Posted in Film and Literature Analyses, The Story of Star Wars as taken from the Journal of the Whills

The Story of Star Wars as taken from the Journal of the Whills Part I

By: Bryan Ricardo Marini Quintana

Star Wars Episode IV A New Hope, directed by George Lucas

What is The Hero’s Journey? What is Mythology? What is Anthropology? 

How did these mould The Modern Myth set A Long Time Ago In A Galaxy Far, Far away …?

The Story of Star Wars revolves around The Mythical Hero’s Journey of father and son, being Anakin and Luke Skywalker. This Monomyth is a Story Structure that embarks the protagonist on an adventure to traverse the depths of the unknown, face challenges along the way and achieve Destiny by confronting the peril outside and the fear within. Growing up fascinated by mythology and anthropology, George Lucas studied how societies, in their search for meaning, developed into civilizations by sculpting an identity that became a symbol of their culture, in which they embedded fantastical stories revolving around heroic figures. From these myths, George Lucas derived The Hero’s Journey, applying it to Star Wars by recounting a story that adhered to an old tradition of characters that through fulfilling Destiny they embraced their Doom. Ultimately, drawing from the work of Joseph Campbell, The Hero with a Thousand Faces, George Lucas moulded The Skywalker Tragedy set A Long Time Ago In A Galaxy Far, Far away …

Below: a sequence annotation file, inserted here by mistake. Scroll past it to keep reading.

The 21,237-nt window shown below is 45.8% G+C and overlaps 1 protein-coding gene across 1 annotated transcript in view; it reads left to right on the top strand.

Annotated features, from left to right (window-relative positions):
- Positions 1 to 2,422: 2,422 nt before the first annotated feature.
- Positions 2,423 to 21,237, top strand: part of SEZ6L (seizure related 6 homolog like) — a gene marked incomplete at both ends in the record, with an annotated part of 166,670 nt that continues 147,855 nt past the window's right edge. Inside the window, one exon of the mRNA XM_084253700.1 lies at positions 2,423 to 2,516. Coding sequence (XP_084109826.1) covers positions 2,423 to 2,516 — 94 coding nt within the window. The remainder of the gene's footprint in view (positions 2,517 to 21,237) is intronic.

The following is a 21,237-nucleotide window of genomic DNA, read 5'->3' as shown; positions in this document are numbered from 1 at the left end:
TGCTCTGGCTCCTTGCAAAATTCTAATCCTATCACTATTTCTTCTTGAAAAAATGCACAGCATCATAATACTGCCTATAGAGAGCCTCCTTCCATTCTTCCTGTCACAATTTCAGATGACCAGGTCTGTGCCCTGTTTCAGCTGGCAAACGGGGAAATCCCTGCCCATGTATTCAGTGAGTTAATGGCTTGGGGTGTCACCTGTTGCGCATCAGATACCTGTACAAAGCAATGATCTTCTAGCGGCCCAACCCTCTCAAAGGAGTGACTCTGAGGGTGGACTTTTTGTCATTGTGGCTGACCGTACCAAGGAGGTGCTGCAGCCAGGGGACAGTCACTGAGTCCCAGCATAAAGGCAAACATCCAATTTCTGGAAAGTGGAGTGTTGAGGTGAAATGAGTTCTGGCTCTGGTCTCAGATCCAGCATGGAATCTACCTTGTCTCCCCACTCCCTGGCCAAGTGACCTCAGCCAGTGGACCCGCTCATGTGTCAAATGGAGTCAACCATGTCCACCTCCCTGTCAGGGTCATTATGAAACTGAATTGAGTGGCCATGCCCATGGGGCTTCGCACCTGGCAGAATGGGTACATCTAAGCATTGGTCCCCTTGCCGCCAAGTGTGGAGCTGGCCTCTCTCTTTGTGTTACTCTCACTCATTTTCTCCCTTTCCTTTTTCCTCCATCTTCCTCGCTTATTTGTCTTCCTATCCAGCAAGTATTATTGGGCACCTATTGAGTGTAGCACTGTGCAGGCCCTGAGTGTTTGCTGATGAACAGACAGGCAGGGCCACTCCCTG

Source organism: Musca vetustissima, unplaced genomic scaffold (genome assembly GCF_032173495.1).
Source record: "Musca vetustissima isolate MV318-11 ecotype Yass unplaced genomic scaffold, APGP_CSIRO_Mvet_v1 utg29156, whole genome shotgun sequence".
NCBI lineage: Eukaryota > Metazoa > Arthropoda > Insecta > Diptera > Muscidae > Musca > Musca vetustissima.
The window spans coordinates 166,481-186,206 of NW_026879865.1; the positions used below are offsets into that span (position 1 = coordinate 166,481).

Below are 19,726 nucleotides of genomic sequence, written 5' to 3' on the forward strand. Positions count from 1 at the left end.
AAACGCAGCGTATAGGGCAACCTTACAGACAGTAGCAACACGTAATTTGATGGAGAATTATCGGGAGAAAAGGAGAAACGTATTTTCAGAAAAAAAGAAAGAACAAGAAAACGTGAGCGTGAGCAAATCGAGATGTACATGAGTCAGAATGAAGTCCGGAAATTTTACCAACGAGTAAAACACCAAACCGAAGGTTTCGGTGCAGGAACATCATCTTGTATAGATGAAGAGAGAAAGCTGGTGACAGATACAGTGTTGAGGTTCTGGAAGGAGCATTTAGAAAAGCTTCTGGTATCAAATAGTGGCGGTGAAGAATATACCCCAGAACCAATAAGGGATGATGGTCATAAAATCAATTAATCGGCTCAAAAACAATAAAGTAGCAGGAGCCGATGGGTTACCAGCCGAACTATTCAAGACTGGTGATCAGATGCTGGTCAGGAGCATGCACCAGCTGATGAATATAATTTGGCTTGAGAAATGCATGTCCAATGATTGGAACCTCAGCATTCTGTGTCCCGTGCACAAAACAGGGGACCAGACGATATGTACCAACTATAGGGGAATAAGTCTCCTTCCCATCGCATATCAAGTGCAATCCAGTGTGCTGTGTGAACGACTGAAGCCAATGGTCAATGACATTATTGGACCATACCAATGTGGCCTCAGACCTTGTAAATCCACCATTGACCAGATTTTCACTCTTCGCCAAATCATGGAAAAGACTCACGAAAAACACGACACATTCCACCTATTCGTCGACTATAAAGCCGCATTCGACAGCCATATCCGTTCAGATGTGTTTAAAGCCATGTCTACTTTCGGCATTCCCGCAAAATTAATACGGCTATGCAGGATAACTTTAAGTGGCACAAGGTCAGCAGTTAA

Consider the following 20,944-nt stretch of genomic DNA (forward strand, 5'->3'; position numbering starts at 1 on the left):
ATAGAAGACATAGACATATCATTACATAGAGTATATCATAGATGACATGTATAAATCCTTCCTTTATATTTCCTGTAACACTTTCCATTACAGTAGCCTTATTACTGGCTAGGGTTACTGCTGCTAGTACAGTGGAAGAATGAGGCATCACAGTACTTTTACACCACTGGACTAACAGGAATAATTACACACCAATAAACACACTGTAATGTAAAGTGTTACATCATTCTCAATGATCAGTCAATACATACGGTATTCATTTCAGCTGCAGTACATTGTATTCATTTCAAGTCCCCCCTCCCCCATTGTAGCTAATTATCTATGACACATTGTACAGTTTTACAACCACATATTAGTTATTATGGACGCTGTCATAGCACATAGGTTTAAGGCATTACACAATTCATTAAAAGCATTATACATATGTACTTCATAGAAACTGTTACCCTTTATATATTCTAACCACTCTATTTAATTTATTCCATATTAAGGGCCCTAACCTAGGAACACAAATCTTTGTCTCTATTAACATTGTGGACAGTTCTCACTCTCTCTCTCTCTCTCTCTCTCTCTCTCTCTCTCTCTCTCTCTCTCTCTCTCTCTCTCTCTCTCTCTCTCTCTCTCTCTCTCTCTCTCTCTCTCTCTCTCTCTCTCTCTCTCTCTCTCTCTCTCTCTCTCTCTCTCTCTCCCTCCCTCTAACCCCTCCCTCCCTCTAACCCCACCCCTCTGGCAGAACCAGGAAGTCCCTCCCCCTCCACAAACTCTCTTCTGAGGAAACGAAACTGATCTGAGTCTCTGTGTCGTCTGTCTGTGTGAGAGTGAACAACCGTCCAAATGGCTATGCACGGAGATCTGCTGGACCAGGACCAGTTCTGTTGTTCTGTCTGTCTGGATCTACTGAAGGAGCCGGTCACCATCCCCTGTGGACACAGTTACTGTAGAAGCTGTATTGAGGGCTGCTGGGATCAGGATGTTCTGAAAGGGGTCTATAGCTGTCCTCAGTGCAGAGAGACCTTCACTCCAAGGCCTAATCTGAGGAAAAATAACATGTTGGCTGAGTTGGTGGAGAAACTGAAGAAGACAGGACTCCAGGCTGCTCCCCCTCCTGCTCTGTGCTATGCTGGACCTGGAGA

The Mythologist

Joseph Campbell teaching a class, Joseph Campbell Foundation

Raised as a Roman Catholic and intrigued by Native American Culture from an early age, Joseph Campbell showed a profound fascination with how religion and mythology shaped civilizations. This innate inquisitiveness lead Joseph Campbell to study in the humanities field, graduating from Columbia University with a bachelor’s in English Literature in 1925 and a master’s in Medieval Literature in 1927. Alongside, in his master’s thesis, Joseph Campbell wrote a comparison between Arthurian Legends and Native American Myths. Further on, The Mythologist studied Medieval French Literature at the University of Paris along with Sanskrit and Indo-European Philosophy at the University of Munich. The previous academic experience prepared Joseph Campbell to be a college professor of literature and an expert in comparative mythology that merged differing fields of study such as archaeology, anthropology, psychology, history and art to make a theory on the origins along with meanings of mythological themes across the globe.

This theory manifested into The Hero’s Journey, a key pattern identified by Joseph Campbell in various civilizations across history, which he explored in The Hero with a Thousand Faces. Through this renowned work, Joseph Campbell presented how myth and plot were interwoven. Meaning that heroes of various cultures shared a common sequence of events, with the plot being a basis of their myths found across civilizations. Therefore, Joseph Campbell defined myth as the journey into the unknown, a new path that branched into the uncharted world in which heroes must traverse its depths, leaving behind the safety of home to rediscover themselves and seek Destiny.